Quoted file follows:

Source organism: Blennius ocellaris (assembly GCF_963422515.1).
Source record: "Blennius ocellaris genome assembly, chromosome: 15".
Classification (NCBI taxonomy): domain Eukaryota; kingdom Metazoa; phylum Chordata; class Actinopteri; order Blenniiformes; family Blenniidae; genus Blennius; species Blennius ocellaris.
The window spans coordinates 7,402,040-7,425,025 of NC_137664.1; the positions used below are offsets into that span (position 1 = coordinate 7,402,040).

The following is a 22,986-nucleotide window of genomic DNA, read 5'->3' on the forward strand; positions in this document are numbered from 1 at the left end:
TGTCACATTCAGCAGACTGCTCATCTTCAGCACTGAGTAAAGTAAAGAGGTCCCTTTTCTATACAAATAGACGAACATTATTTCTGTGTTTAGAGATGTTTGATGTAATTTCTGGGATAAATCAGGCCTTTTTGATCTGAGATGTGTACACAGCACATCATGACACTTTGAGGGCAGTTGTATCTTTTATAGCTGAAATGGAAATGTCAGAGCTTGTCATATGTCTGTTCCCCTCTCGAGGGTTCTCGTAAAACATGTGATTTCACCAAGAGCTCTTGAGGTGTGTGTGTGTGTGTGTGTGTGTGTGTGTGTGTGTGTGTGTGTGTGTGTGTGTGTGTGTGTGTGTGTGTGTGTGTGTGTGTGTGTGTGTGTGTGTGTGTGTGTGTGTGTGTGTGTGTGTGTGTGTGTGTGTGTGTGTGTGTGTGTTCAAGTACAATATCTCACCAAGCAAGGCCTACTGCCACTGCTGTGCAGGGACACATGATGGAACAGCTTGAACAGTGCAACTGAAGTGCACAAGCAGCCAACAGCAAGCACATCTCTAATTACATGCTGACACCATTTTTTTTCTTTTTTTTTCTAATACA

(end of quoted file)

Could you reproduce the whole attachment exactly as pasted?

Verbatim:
Source organism: Blennius ocellaris (assembly GCF_963422515.1).
Source record: "Blennius ocellaris genome assembly, chromosome: 15".
Classification (NCBI taxonomy): domain Eukaryota; kingdom Metazoa; phylum Chordata; class Actinopteri; order Blenniiformes; family Blenniidae; genus Blennius; species Blennius ocellaris.
The window spans coordinates 7,402,040-7,425,025 of NC_137664.1; the positions used below are offsets into that span (position 1 = coordinate 7,402,040).

The following is a 22,986-nucleotide window of genomic DNA, read 5'->3' on the forward strand; positions in this document are numbered from 1 at the left end:
TGTCACATTCAGCAGACTGCTCATCTTCAGCACTGAGTAAAGTAAAGAGGTCCCTTTTCTATACAAATAGACGAACATTATTTCTGTGTTTAGAGATGTTTGATGTAATTTCTGGGATAAATCAGGCCTTTTTGATCTGAGATGTGTACACAGCACATCATGACACTTTGAGGGCAGTTGTATCTTTTATAGCTGAAATGGAAATGTCAGAGCTTGTCATATGTCTGTTCCCCTCTCGAGGGTTCTCGTAAAACATGTGATTTCACCAAGAGCTCTTGAGGTGTGTGTGTGTGTGTGTGTGTGTGTGTGTGTGTGTGTGTGTGTGTGTGTGTGTGTGTGTGTGTGTGTGTGTGTGTGTGTGTGTGTGTGTGTGTGTGTGTGTGTGTGTGTGTGTGTGTGTGTGTGTGTGTGTGTGTGTGTGTGTGTTCAAGTACAATATCTCACCAAGCAAGGCCTACTGCCACTGCTGTGCAGGGACACATGATGGAACAGCTTGAACAGTGCAACTGAAGTGCACAAGCAGCCAACAGCAAGCACATCTCTAATTACATGCTGACACCATTTTTTTTCTTTTTTTTTCTAATACA